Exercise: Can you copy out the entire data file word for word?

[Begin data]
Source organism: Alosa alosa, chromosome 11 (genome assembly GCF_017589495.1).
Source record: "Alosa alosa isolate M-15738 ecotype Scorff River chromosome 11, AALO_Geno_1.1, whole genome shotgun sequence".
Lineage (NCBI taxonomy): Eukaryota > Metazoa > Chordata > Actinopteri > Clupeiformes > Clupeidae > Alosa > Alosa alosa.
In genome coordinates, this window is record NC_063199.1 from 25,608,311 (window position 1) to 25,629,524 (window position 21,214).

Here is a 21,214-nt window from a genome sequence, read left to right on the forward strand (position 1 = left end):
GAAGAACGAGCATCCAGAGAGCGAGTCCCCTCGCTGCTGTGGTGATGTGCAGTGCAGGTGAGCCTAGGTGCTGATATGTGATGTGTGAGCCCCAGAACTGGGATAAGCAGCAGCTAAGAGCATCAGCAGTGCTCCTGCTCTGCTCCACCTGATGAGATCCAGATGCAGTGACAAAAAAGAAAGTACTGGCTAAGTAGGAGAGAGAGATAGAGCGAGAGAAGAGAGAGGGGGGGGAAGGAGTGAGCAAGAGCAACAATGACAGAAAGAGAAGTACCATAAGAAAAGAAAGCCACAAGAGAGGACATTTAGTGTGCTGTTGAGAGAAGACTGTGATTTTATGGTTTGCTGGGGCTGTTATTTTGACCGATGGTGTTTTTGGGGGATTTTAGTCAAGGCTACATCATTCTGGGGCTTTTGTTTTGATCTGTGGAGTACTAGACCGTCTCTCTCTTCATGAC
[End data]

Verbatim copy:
Source organism: Alosa alosa, chromosome 11 (genome assembly GCF_017589495.1).
Source record: "Alosa alosa isolate M-15738 ecotype Scorff River chromosome 11, AALO_Geno_1.1, whole genome shotgun sequence".
Lineage (NCBI taxonomy): Eukaryota > Metazoa > Chordata > Actinopteri > Clupeiformes > Clupeidae > Alosa > Alosa alosa.
In genome coordinates, this window is record NC_063199.1 from 25,608,311 (window position 1) to 25,629,524 (window position 21,214).

Here is a 21,214-nt window from a genome sequence, read left to right on the forward strand (position 1 = left end):
GAAGAACGAGCATCCAGAGAGCGAGTCCCCTCGCTGCTGTGGTGATGTGCAGTGCAGGTGAGCCTAGGTGCTGATATGTGATGTGTGAGCCCCAGAACTGGGATAAGCAGCAGCTAAGAGCATCAGCAGTGCTCCTGCTCTGCTCCACCTGATGAGATCCAGATGCAGTGACAAAAAAGAAAGTACTGGCTAAGTAGGAGAGAGAGATAGAGCGAGAGAAGAGAGAGGGGGGGGAAGGAGTGAGCAAGAGCAACAATGACAGAAAGAGAAGTACCATAAGAAAAGAAAGCCACAAGAGAGGACATTTAGTGTGCTGTTGAGAGAAGACTGTGATTTTATGGTTTGCTGGGGCTGTTATTTTGACCGATGGTGTTTTTGGGGGATTTTAGTCAAGGCTACATCATTCTGGGGCTTTTGTTTTGATCTGTGGAGTACTAGACCGTCTCTCTCTTCATGAC